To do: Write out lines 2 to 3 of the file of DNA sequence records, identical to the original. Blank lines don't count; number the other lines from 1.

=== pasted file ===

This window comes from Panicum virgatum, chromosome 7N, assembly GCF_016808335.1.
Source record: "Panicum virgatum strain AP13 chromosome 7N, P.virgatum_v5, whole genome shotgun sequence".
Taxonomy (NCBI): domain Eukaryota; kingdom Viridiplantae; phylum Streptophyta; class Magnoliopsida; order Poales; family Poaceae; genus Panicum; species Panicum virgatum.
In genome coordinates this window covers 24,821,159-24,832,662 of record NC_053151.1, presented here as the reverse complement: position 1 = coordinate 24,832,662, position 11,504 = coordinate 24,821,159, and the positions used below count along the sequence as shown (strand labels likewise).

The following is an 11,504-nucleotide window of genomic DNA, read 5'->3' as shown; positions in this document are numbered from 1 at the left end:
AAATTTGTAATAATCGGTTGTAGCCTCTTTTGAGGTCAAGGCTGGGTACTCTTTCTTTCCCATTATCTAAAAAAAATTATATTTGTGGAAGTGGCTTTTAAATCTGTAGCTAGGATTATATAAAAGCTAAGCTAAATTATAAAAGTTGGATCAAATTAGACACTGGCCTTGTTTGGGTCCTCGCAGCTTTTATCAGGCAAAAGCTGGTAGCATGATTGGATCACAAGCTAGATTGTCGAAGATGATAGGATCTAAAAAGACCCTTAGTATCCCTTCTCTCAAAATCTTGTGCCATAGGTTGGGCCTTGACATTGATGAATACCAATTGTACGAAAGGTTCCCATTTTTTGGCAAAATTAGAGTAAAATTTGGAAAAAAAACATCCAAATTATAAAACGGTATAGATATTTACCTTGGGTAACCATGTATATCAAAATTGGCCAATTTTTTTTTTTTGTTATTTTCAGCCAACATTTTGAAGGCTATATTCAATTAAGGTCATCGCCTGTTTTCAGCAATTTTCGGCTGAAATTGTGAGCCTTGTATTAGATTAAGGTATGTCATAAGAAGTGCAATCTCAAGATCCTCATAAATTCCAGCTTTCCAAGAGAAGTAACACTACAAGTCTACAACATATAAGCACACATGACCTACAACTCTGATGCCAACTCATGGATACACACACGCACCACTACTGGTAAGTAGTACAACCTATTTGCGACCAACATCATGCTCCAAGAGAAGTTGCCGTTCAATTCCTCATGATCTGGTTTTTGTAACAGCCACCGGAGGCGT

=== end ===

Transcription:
Source record: "Panicum virgatum strain AP13 chromosome 7N, P.virgatum_v5, whole genome shotgun sequence".
Taxonomy (NCBI): domain Eukaryota; kingdom Viridiplantae; phylum Streptophyta; class Magnoliopsida; order Poales; family Poaceae; genus Panicum; species Panicum virgatum.